The collection includes 58 paintings, of chickens, geese, turkeys, ducks, chicks and ducklings, and guineafowl. Prints are available for most of the paintings.
The artists’ styles are different, each unique, but they captured the beauty and perfection of each breed. The paintings are so good that many are still used in the APA Standard of Perfection.
Prices start at $49.95. The price defrays the company’s cost.
“Any revenue from sales is minor,” Ms. Batio said. “It’s not the main goal. We wanted to make it so that people could afford to order them.”
Reproductions come in various sizes, depending on how each one worked on the canvas. In some cases, edges had to be trimmed from the print.
“We did the best we could with them,” Ms. Batio said. “We only put up paintings that lend themselves best to the format.”
Sales have been steady since they launched in November 2019. The Barred Rock has been the favorite so far.
“Barred Rock was the top breed back in the 1920s when the pictures were created,” she said. It’s very pretty, a beautiful painting, really striking.”
All poultry species are included in the print collection: turkeys, ducks, geese, guineas.
Finding a museum home
Ultimately, this collection belongs on permanent display in a museum.
“There haven’t been any opportunities,” Ms. Batio said, “But we keep our eyes and ears open.”
A permanent display would require a location and funding to support it. Contact Ms. Batio with suggestions at firstname.lastname@example.org.
The historic poultry breed paintings, and their images, are the exclusive property of WATT Global Media, and unauthorized copying or reproduction is strictly prohibited.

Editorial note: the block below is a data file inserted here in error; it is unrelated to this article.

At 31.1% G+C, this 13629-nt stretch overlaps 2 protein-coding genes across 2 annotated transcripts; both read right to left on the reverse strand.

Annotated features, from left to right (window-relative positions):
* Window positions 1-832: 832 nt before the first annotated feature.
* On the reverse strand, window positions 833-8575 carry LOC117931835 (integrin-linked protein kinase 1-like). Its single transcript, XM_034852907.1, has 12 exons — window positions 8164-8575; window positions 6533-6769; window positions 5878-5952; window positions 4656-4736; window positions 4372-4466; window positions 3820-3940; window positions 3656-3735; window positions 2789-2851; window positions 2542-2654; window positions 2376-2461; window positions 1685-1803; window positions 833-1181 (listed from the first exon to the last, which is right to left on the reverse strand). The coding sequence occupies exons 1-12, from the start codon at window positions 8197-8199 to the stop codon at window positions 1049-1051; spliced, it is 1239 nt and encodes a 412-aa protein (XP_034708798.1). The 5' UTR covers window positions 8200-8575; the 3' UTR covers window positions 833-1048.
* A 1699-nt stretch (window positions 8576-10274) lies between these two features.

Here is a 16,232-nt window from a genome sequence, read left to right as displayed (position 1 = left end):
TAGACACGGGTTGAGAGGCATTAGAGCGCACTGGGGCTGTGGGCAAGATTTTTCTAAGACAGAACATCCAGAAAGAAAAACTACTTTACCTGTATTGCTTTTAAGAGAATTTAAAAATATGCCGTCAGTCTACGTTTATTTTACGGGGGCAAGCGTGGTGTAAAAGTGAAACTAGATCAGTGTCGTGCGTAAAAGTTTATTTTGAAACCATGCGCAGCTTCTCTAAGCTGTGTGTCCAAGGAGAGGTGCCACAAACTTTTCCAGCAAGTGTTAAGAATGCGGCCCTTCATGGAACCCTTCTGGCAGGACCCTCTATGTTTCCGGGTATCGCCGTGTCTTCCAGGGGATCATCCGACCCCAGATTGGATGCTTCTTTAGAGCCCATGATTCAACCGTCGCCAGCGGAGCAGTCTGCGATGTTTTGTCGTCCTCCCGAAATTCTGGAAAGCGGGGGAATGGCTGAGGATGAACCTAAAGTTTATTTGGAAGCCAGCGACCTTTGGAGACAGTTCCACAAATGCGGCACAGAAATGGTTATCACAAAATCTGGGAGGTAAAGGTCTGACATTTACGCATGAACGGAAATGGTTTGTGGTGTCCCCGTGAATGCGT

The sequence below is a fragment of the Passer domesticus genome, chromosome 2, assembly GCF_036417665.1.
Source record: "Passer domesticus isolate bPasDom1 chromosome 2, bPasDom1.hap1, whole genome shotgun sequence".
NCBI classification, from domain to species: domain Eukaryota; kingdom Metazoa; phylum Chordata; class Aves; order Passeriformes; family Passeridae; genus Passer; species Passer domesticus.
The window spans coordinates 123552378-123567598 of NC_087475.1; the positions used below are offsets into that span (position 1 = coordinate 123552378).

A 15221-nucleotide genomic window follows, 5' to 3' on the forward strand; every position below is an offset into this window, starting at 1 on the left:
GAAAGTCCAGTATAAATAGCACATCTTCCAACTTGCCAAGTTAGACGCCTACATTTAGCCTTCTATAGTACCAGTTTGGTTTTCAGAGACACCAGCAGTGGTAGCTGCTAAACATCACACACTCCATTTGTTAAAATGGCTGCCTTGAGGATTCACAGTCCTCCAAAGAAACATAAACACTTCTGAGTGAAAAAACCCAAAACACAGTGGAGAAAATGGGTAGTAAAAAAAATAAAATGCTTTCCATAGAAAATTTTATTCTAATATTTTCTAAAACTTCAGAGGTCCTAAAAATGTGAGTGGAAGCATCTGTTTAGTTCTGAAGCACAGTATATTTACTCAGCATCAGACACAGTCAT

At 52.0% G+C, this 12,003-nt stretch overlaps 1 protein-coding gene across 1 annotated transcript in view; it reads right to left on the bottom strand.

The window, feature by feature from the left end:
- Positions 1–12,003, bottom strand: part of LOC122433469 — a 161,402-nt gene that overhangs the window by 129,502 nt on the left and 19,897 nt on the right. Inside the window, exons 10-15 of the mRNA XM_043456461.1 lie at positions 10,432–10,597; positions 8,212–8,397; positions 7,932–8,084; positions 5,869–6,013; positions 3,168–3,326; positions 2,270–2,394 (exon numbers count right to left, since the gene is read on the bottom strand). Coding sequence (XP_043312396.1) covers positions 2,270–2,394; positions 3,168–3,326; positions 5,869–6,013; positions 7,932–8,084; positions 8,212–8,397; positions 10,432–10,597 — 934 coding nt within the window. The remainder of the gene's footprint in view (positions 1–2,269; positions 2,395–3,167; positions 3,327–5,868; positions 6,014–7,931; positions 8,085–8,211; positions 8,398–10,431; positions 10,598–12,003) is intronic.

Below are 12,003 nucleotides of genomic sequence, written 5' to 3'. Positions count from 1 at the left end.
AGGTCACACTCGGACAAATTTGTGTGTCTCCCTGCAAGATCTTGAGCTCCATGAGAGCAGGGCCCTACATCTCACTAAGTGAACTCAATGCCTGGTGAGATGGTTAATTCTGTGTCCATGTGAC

Prints available include:
- African Geese by Stahmer, 1930
- Austra Whites by Schilling, 1943
- Barred Plymouth Rocks by Schilling, 1930
- Barred Rock New Hampshire Cross by Schilling, 1942
- Barred Rock New Hampshire Cross by Schilling, 1943
- Black Jersey Giants by Schilling, 1945
- Black Jersey Giants by Schilling, 1948
- Black Tailed Red Leghorns by Stahmer, 1930
- Broad Breasted Bronze Turkeys by Schilling, 1943
- Buff Cochins by Schilling, 1928
- Buff Laced Polish by Schilling, 1928
- Buff Orpington by Schilling, 1931
- Buff Plymouth Rocks by Schilling, 1927
- Chick, Poult, Duckling by Stahmer, 1930
- Chicks by Schilling, 1944
- Columbian Plymouth Rocks by Stahmer, 1930
- Columbian Wyandottes by Stahmer, 1928
- Cornish New Hampshire Cross by Schilling, 1950
- Dark Brahmas by Schilling, 1946
- Dark Cornish by Sewell, 1945
- Golden Laced Wyandottes by Stahmer, 1939
- Golden Sebright Bantams by Stahmer, 1939
- Golden Spangled Hamburgs by Stahmer, 1926
- Jungle Fowl – Gallus Bankiva by Schilling, 1945
- Lamonas by Schilling, 1941
- Light Brahmas by Schilling, 1945
- Light Sussex by Stahmer, 1931
- Mottled Houdans by Stahmer, 1926
- Muscovy Ducks by Stahmer, 1929
- Narragansett Turkeys by Sewell, 1930
- New Hampshires by Schilling, 1940
- Old English Game by Schilling, 1946
- Partridge Plymouth Rocks by Stahmer, 1927
- Pearl Guineas by Schilling, 1947
- Pekin Ducks by Schilling, 1946
- Rhode Island Reds by Schilling, 1941
- Rhode Island White by Stahmer, 1928
- Rose Comb Rhode Island Reds by Stahmer, 1928
- Runner Ducks by Schilling, 1947
- Silver Campines by Stahmer, 1930
- S.C. Anconas by Schilling, 1947
- Single Comb Black Leghorns by Sewell, 1946
- Single Comb Brown Leghorns by Sewell, 1947
- S.C. Buff Leghorns by Stahmer, 1926
- S.C. Buff Minorcas by Stahmer, 1926
- S.C. White Leghorns by Schilling, 1932
- S.C. White Minorcas by Stahmer, 1926
- Utility Barred Rocks by Schilling, 1944
- White Australorp by Schilling, 1945
- White Holland Turkeys by Schilling, 1927
- White Holland by Schilling, 1950
- White Jersey Giants by Stahmer, 1931
- White Langshans by Stahmer, 1928
- White Leghorns by Schilling, 1942
- White Plymouth Rocks by Schilling, 1942
- White Wyandottes by Schilling, 1931
Originally published in the October/November 2020 issue of Backyard Poultry and regularly vetted for accuracy.